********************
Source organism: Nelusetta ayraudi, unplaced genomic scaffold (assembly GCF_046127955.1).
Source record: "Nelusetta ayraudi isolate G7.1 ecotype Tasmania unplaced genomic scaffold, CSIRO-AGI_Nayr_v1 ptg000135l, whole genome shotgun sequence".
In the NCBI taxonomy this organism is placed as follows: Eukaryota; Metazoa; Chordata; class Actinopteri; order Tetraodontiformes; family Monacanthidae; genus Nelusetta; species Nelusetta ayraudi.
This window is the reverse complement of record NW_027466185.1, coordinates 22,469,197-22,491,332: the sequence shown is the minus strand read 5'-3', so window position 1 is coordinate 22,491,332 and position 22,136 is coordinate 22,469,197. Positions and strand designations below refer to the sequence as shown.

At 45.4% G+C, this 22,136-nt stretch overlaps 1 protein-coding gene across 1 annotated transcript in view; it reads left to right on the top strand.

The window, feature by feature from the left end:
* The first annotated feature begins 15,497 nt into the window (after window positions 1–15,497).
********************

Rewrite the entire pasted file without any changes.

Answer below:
Source organism: Nelusetta ayraudi, unplaced genomic scaffold (assembly GCF_046127955.1).
Source record: "Nelusetta ayraudi isolate G7.1 ecotype Tasmania unplaced genomic scaffold, CSIRO-AGI_Nayr_v1 ptg000135l, whole genome shotgun sequence".
In the NCBI taxonomy this organism is placed as follows: Eukaryota; Metazoa; Chordata; class Actinopteri; order Tetraodontiformes; family Monacanthidae; genus Nelusetta; species Nelusetta ayraudi.
This window is the reverse complement of record NW_027466185.1, coordinates 22,469,197-22,491,332: the sequence shown is the minus strand read 5'-3', so window position 1 is coordinate 22,491,332 and position 22,136 is coordinate 22,469,197. Positions and strand designations below refer to the sequence as shown.

At 45.4% G+C, this 22,136-nt stretch overlaps 1 protein-coding gene across 1 annotated transcript in view; it reads left to right on the top strand.

The window, feature by feature from the left end:
* The first annotated feature begins 15,497 nt into the window (after window positions 1–15,497).